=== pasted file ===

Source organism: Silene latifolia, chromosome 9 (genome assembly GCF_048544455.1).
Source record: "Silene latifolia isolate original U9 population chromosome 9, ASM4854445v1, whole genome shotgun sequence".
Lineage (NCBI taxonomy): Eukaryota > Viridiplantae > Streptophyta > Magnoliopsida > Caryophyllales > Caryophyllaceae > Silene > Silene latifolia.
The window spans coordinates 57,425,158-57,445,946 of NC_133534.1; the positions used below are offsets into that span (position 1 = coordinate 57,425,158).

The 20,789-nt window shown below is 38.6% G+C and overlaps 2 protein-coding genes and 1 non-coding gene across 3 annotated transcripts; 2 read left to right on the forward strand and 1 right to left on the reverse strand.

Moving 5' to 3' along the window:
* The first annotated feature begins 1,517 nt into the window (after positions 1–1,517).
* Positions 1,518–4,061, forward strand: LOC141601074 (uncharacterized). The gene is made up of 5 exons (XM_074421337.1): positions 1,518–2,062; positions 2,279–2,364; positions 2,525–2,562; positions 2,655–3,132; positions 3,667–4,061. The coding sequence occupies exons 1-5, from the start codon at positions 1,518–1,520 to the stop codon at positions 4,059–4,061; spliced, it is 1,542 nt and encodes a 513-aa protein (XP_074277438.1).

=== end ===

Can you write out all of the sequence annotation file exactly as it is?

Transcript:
Source organism: Silene latifolia, chromosome 9 (genome assembly GCF_048544455.1).
Source record: "Silene latifolia isolate original U9 population chromosome 9, ASM4854445v1, whole genome shotgun sequence".
Lineage (NCBI taxonomy): Eukaryota > Viridiplantae > Streptophyta > Magnoliopsida > Caryophyllales > Caryophyllaceae > Silene > Silene latifolia.
The window spans coordinates 57,425,158-57,445,946 of NC_133534.1; the positions used below are offsets into that span (position 1 = coordinate 57,425,158).

The 20,789-nt window shown below is 38.6% G+C and overlaps 2 protein-coding genes and 1 non-coding gene across 3 annotated transcripts; 2 read left to right on the forward strand and 1 right to left on the reverse strand.

Moving 5' to 3' along the window:
* The first annotated feature begins 1,517 nt into the window (after positions 1–1,517).
* Positions 1,518–4,061, forward strand: LOC141601074 (uncharacterized). The gene is made up of 5 exons (XM_074421337.1): positions 1,518–2,062; positions 2,279–2,364; positions 2,525–2,562; positions 2,655–3,132; positions 3,667–4,061. The coding sequence occupies exons 1-5, from the start codon at positions 1,518–1,520 to the stop codon at positions 4,059–4,061; spliced, it is 1,542 nt and encodes a 513-aa protein (XP_074277438.1).